Assistant coach candidate profiles: Michael Malone
Below is the second post in a series looking at potential Lakers assistant coaches. We'll look at Michael Malone, whom The Times' Broderick Turner reported might be hired by new Coach Mike Brown. The New Orleans Times-Picayune's John Reid also reported that the Hornets have given Malone permission to interview with the Lakers.
Background: Malone is currently the No. 1 assistant under Hornets Coach Monty Williams, but an NBA official briefed on the matter told Turner that the Hornets are mulling their options with Malone. CBS Sports' Ken Berger reported that Malone is also considered a candidate for the Golden State Warriors' vacant head-coaching spot, but various reports indicate that he's not the favorite. Prior to his stint with the Hornets, Malone, son of longtime NBA coach Brendan Malone, was with Cleveland, after spending four seasons with the New York Knicks, originally joining that team under Jeff Van Gundy in 2001 as an associate coach and then becoming an assistant coach under Don Chaney in May 2003. His other coaching stints include his start at Oakland (Mich.) University, a three-year stay at Providence College (1995-98), one year at Virginia (1998-1999) and two years as the lead assistant at Manhattan College (1999-2001),
Malone has kept his offseason fairly busy, serving as an assistant coach for the Canadian Men's Senior National team since 2007 and guiding them to a top-four finish in the 2009 FIBA Americas Championship. Other coaching stints in the offseason have included being the head coach for Cleveland's summer-league entry and coaching the Knicks' summer-league teams for two seasons.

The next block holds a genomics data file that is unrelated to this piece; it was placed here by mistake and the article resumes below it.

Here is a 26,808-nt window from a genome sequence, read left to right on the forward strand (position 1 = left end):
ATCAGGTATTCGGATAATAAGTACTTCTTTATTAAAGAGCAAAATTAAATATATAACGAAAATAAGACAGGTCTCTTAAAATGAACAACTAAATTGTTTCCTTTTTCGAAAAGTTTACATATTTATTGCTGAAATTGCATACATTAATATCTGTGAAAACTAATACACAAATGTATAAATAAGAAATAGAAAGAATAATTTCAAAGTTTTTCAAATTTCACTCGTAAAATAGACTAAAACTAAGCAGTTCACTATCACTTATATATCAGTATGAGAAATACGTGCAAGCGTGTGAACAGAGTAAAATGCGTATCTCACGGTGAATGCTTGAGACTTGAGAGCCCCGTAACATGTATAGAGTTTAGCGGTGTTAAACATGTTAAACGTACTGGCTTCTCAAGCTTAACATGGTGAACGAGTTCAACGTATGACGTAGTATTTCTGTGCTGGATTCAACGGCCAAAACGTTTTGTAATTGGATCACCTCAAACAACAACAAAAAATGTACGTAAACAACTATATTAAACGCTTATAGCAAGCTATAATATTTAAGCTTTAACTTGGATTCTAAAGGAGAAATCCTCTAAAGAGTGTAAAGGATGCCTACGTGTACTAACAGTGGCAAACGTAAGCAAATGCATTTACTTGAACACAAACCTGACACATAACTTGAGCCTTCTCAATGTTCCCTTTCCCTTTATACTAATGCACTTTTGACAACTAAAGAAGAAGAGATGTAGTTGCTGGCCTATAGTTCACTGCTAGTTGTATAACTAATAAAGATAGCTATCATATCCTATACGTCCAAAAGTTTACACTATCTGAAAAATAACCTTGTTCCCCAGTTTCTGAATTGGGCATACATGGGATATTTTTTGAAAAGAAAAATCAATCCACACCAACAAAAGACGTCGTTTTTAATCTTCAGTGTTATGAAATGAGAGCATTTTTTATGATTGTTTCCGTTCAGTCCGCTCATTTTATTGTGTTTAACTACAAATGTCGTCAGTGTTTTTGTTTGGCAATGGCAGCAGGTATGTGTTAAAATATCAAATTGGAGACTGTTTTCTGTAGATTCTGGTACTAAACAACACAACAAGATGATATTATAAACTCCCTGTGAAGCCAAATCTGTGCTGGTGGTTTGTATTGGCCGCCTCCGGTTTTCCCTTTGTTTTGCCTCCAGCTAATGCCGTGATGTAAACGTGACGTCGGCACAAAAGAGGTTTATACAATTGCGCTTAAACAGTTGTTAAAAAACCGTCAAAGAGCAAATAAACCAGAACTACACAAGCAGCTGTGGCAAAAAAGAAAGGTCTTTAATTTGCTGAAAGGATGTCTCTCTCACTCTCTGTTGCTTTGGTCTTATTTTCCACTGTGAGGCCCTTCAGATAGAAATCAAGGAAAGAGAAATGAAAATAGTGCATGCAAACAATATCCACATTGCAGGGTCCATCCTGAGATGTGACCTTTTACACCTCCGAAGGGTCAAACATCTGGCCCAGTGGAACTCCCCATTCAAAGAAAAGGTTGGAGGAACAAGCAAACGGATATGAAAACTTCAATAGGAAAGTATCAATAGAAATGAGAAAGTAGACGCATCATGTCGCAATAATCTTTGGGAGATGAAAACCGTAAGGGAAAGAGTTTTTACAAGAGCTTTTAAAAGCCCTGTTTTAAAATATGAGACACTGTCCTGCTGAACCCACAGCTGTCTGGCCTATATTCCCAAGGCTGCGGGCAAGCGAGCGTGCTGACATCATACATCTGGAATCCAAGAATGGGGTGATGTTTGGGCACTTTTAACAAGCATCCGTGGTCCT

Connection to Brown: Malone worked with Brown in Cleveland for five years before the Cavaliers fired Brown after the 2009-2010 season. Before joining the Hornets' staff the following season, Malone was given the responsibility of managing the Cavaliers' defense and proved to be a huge reason why they thrived in that area.
Style: Malone also played role of a defense-minded coach when he joined New Orleans last season, helping the Hornets become the NBA's fifth-ranked defensive team, allowing only 94 points per game, and return to the playoffs for the first time since 2009. Turner reported that should Malone be hired, Brown would likely give him similar duty in overseeing the team's defense. "It's not just about X's and O's at times," Malone told reporters when he joined the Hornets' coaching staff. "It's how you communicate and how you buy in and be committed to what you're trying to preach."
-- Mark Medina
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